Project description:The present report describes a case of infective endocarditis complicated with aortic root abscess caused by Cardiobacterium hominis in a 56-year-old man. C. hominis is a microaerophilic, pleomorphic Gram-negative bacillus and member of the Haemophilus species, Aggregatibacter actinomycetemcomitans , C. hominis , Eikenella corrodens and Kingella kingae (HACEK) group, a group of bacteria known to be a rare cause of endocarditis. With prompt diagnosis and initiation of antimicrobial and surgical management, a successful outcome was achieved.
Project description:Mycoplasma hominis most frequently causes diseases of the genitourinary tract. Extragenital infections are uncommon, with almost all occurring in immunosuppressed persons or those predisposed due to trauma or surgery. We present the case of a previously well man who developed an M. hominis-associated parapharyngeal abscess following acute Epstein-Barr virus infection.
Project description:<h4>Introduction</h4>Surgical management of large talar dome cysts is challenging due to increased morbidity by associated cartilage damage and malleolar osteotomy. The purpose of this study is to evaluate the clinical and radiological outcome of endoscopic curettage and bone graft for large talar dome cysts.<h4>Methods</h4>This is a retrospective analysis of data for eight patients (eight feet) who were treated by arthroscopic curettage and grafting for large talar dome cysts. Seven cases were treated by posterior ankle arthroscopy as the lesion was located posteriorly while one case was treated by anterior ankle arthroscopy as the lesion was breached anteriorly.<h4>Results</h4>The final diagnosis, was; large osteochondral lesion of talus (two cases), aneurysmal bone cyst (ABC) (two case), intra-osseous ganglion (two cases), Chronic infection in talus (one case) and angiomatous lesion of the talus (one case). The mean follow up period was 18.3 (±3.06 SD) months (range 16-25 months). The median preoperative AOFAS score was 74.5 (±5.34 SD) points. The mean postoperative AOFAS score at one year follow up was 94.6 (±2.97 SD) points. None of the patient had recurrence of the lesion during follow up. Return to normal daily activity was achieved at 11.25 (±2.37 SD) weeks.<h4>Discussion</h4>In this short case series study, large talar dome bony cysts of different pathologies including aneurysmal bone cysts could be treated effectively by endoscopic curettage and bone grafting with no recurrence no complications during the follow-up period.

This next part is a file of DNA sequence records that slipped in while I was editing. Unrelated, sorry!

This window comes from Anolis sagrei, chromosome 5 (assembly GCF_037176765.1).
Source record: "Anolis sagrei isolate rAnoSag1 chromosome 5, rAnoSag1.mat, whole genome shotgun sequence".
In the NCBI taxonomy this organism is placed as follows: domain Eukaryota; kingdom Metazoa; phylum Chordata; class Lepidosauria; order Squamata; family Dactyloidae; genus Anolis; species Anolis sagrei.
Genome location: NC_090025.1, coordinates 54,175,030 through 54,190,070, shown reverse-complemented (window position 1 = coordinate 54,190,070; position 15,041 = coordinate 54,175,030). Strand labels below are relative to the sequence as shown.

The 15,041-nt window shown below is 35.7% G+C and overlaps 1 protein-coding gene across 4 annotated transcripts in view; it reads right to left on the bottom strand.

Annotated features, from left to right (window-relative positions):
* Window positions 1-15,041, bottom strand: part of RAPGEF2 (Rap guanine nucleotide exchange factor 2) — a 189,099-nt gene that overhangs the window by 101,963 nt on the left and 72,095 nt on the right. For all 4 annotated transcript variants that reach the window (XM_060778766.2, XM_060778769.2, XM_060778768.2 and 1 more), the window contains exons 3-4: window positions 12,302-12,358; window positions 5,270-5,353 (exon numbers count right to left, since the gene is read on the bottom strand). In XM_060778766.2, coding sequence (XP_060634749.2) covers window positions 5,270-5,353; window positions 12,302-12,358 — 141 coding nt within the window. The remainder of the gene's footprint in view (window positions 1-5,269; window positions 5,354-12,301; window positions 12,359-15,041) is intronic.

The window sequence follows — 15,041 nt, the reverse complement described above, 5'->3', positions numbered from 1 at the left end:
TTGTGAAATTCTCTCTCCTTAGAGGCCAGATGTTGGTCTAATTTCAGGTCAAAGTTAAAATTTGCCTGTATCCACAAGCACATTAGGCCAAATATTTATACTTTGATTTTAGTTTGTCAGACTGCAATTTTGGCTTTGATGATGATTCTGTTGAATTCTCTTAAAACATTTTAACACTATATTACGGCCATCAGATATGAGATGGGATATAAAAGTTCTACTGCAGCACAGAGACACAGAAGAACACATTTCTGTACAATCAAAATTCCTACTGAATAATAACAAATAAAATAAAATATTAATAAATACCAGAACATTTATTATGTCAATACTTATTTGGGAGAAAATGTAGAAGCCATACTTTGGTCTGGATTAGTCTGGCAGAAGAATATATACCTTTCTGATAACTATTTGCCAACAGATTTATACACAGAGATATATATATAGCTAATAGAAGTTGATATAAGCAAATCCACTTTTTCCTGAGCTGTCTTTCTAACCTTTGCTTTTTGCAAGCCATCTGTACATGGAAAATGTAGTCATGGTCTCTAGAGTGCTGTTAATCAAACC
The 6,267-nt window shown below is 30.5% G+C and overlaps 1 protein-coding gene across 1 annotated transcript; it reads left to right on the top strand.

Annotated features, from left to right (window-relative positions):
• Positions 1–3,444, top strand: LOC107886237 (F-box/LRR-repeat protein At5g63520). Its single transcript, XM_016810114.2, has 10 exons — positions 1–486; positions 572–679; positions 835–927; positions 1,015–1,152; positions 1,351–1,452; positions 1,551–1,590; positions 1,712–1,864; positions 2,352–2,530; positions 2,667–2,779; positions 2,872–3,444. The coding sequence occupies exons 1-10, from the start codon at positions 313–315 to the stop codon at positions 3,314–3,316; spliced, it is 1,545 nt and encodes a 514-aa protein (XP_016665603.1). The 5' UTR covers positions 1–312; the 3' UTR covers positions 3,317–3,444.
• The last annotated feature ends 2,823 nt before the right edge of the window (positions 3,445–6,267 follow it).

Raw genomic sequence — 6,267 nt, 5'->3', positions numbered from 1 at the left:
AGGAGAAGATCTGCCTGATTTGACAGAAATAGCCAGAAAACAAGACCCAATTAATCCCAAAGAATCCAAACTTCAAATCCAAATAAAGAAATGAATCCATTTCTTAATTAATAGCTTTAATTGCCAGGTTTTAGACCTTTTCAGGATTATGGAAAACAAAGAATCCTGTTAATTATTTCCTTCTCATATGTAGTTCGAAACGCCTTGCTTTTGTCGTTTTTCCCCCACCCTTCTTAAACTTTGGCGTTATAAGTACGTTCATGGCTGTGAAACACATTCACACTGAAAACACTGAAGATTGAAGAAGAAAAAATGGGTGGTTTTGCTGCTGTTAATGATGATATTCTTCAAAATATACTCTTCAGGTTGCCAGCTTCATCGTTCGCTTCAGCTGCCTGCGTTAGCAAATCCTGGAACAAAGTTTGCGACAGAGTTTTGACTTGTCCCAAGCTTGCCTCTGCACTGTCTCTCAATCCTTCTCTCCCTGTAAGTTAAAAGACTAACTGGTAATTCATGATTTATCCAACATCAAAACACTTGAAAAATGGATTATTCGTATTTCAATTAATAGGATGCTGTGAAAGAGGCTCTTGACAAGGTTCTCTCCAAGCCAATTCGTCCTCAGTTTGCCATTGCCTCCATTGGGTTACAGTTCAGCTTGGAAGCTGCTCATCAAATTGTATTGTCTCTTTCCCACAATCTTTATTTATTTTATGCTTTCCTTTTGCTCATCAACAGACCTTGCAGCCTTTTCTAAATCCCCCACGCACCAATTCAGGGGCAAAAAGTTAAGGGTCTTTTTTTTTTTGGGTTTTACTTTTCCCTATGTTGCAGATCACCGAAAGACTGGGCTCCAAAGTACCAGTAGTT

Project description:A temporal lobe abscess was diagnosed in a 57-year-old man. A urethral catheter had been inserted 12?days earlier, just prior to clot evacuation of a subacute haematoma secondary to an arterio-venous malformation. Fever persisted despite debridement and treatment with meropenem and vancomycin. Gram stains of operative samples showed no bacteria. Extended cultures grew pinpoint colonies after 5?days. Meanwhile, sequencing of bacterial 16S rDNA from operative specimens had identified Mycoplasma hominis; the bacterial colonies were subsequently similarly identified. The patient responded promptly following addition of oral doxycycline 100?mg two times per day. There is a growing literature of similar cases. Transient bacteraemia, following urinary catheterisation, with seeding of existing sites of inflammation is the proposed explanation. Urethral carriage of M. hominis is 15% and catheterisation is a common procedure. Mycoplasma hominis maybe more common than appreciated, especially as the need for extended cultures makes a correct diagnosis less likely.